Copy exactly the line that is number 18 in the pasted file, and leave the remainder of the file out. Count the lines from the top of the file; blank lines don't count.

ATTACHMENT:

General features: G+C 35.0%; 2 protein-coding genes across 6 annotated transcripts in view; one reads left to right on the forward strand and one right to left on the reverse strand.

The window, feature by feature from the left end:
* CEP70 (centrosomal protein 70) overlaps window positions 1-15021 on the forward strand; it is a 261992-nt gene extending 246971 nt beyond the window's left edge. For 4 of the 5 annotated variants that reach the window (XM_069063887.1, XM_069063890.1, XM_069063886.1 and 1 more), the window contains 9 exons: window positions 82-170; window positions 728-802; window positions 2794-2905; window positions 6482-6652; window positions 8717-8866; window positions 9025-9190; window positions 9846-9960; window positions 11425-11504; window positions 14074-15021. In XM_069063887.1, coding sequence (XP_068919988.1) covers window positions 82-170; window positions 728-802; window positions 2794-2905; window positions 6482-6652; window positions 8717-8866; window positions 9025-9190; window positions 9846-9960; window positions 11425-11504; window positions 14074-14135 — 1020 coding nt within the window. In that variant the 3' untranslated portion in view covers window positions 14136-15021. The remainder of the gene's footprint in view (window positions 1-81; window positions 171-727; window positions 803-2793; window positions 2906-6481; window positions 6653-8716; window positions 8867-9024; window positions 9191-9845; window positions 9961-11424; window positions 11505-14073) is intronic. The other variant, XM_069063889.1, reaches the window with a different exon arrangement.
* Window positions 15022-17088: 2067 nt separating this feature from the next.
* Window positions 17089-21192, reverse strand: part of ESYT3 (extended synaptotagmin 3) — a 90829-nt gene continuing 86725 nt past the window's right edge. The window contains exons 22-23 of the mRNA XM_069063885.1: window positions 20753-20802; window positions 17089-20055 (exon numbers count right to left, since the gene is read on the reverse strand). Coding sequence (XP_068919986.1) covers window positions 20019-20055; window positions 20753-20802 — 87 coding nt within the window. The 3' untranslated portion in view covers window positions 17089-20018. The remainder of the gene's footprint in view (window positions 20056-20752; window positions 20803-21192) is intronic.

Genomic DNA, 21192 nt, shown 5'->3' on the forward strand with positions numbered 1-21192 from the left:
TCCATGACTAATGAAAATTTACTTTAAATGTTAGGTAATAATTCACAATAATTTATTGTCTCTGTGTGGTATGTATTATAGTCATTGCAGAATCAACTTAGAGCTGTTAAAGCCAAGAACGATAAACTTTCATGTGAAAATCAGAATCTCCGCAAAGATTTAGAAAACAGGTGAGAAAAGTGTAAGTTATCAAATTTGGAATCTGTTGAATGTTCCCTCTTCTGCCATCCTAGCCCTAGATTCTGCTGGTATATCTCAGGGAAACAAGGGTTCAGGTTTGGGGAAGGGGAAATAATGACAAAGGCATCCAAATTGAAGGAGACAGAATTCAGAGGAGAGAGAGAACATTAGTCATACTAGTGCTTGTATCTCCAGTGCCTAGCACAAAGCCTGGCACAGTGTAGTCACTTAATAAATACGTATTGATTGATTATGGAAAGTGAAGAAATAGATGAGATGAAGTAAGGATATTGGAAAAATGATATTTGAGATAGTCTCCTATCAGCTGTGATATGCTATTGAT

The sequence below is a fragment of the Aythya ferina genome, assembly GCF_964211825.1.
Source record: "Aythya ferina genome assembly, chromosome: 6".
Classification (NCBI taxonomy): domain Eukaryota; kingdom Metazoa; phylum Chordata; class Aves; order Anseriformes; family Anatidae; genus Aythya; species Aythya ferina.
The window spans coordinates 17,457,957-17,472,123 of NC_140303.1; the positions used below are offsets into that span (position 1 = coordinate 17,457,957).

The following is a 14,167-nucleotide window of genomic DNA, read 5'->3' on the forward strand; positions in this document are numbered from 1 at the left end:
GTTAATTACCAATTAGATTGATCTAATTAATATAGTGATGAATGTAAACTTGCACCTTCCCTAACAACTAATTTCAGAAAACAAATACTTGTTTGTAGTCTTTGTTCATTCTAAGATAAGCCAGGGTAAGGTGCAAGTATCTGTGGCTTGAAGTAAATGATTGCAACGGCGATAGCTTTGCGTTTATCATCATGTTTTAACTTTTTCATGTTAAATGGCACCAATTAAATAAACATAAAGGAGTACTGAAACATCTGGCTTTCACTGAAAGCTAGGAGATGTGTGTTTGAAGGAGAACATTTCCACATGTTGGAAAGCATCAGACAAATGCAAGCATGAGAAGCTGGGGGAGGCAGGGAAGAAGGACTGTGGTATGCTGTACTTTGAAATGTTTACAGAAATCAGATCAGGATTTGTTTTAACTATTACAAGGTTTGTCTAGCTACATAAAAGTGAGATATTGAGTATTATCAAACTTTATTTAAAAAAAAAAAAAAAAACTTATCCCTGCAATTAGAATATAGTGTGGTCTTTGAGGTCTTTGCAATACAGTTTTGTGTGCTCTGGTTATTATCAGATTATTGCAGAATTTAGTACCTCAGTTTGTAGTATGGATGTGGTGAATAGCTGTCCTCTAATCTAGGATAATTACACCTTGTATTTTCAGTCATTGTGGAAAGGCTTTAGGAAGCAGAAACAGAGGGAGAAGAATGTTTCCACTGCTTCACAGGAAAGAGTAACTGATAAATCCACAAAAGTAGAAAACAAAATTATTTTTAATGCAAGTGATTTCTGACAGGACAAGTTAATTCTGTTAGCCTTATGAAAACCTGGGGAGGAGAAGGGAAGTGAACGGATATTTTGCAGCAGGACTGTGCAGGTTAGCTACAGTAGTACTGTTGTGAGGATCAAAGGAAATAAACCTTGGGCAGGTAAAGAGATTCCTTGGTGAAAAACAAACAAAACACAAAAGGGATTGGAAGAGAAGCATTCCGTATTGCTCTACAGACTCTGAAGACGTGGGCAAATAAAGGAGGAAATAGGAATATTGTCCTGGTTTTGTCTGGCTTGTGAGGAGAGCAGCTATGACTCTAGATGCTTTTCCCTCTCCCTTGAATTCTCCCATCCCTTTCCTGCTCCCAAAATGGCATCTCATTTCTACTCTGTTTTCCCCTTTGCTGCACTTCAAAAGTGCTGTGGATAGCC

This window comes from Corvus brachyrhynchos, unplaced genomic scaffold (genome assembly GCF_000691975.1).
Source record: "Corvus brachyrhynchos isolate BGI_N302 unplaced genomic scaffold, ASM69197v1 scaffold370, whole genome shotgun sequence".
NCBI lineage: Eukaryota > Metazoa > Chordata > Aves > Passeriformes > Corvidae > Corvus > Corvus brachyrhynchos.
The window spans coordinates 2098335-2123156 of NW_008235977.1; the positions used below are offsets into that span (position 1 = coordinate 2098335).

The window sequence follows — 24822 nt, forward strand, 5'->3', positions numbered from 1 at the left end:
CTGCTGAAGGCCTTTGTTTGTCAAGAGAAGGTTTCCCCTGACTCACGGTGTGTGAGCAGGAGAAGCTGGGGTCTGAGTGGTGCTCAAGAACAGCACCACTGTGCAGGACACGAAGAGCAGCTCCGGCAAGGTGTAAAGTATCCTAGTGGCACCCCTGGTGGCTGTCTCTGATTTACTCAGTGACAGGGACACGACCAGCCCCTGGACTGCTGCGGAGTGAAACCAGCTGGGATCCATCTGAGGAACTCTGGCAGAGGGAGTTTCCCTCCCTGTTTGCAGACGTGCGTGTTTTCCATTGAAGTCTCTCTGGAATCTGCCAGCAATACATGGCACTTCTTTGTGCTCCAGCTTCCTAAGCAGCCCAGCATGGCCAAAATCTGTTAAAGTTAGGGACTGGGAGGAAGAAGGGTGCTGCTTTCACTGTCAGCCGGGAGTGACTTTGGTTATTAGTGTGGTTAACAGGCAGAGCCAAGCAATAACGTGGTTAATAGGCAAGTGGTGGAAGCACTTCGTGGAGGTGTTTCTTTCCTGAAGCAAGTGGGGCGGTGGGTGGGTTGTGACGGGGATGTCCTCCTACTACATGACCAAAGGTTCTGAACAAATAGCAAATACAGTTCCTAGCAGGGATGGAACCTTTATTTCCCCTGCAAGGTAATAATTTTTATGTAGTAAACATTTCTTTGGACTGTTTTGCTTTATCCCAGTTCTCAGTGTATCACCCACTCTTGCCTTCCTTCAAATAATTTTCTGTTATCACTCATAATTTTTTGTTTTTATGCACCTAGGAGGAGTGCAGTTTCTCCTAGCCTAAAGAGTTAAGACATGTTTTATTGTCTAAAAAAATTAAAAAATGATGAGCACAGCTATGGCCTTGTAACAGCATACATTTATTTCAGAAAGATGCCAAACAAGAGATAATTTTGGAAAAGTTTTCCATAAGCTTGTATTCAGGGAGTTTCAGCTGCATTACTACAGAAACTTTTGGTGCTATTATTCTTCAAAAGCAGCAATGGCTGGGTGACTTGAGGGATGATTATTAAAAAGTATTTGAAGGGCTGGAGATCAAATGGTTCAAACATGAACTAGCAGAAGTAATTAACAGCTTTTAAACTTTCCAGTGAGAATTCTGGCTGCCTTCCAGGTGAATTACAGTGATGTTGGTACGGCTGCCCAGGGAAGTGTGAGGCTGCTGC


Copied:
The window sequence follows — 24822 nt, forward strand, 5'->3', positions numbered from 1 at the left end: